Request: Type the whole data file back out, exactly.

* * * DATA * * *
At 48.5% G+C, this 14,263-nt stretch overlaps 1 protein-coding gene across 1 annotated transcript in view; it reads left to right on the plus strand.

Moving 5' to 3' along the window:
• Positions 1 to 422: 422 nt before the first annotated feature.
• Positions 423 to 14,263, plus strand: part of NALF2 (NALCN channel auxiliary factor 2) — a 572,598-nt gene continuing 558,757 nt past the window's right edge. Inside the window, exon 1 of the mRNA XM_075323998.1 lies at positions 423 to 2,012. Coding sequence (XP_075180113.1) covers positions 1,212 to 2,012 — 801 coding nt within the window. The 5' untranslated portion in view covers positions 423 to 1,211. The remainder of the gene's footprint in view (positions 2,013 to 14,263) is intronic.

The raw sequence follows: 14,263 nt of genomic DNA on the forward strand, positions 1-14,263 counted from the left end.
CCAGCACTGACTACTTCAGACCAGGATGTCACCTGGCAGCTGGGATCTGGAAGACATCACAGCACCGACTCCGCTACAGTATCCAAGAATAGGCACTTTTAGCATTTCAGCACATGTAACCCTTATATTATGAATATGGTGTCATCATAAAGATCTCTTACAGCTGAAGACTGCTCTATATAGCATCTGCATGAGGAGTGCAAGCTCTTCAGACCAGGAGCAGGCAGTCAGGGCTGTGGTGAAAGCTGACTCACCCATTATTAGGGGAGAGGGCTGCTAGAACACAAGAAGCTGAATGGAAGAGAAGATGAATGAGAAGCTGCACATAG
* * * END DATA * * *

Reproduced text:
At 48.5% G+C, this 14,263-nt stretch overlaps 1 protein-coding gene across 1 annotated transcript in view; it reads left to right on the plus strand.

Moving 5' to 3' along the window:
• Positions 1 to 422: 422 nt before the first annotated feature.
• Positions 423 to 14,263, plus strand: part of NALF2 (NALCN channel auxiliary factor 2) — a 572,598-nt gene continuing 558,757 nt past the window's right edge. Inside the window, exon 1 of the mRNA XM_075323998.1 lies at positions 423 to 2,012. Coding sequence (XP_075180113.1) covers positions 1,212 to 2,012 — 801 coding nt within the window. The 5' untranslated portion in view covers positions 423 to 1,211. The remainder of the gene's footprint in view (positions 2,013 to 14,263) is intronic.

The raw sequence follows: 14,263 nt of genomic DNA on the forward strand, positions 1-14,263 counted from the left end.
CCAGCACTGACTACTTCAGACCAGGATGTCACCTGGCAGCTGGGATCTGGAAGACATCACAGCACCGACTCCGCTACAGTATCCAAGAATAGGCACTTTTAGCATTTCAGCACATGTAACCCTTATATTATGAATATGGTGTCATCATAAAGATCTCTTACAGCTGAAGACTGCTCTATATAGCATCTGCATGAGGAGTGCAAGCTCTTCAGACCAGGAGCAGGCAGTCAGGGCTGTGGTGAAAGCTGACTCACCCATTATTAGGGGAGAGGGCTGCTAGAACACAAGAAGCTGAATGGAAGAGAAGATGAATGAGAAGCTGCACATAG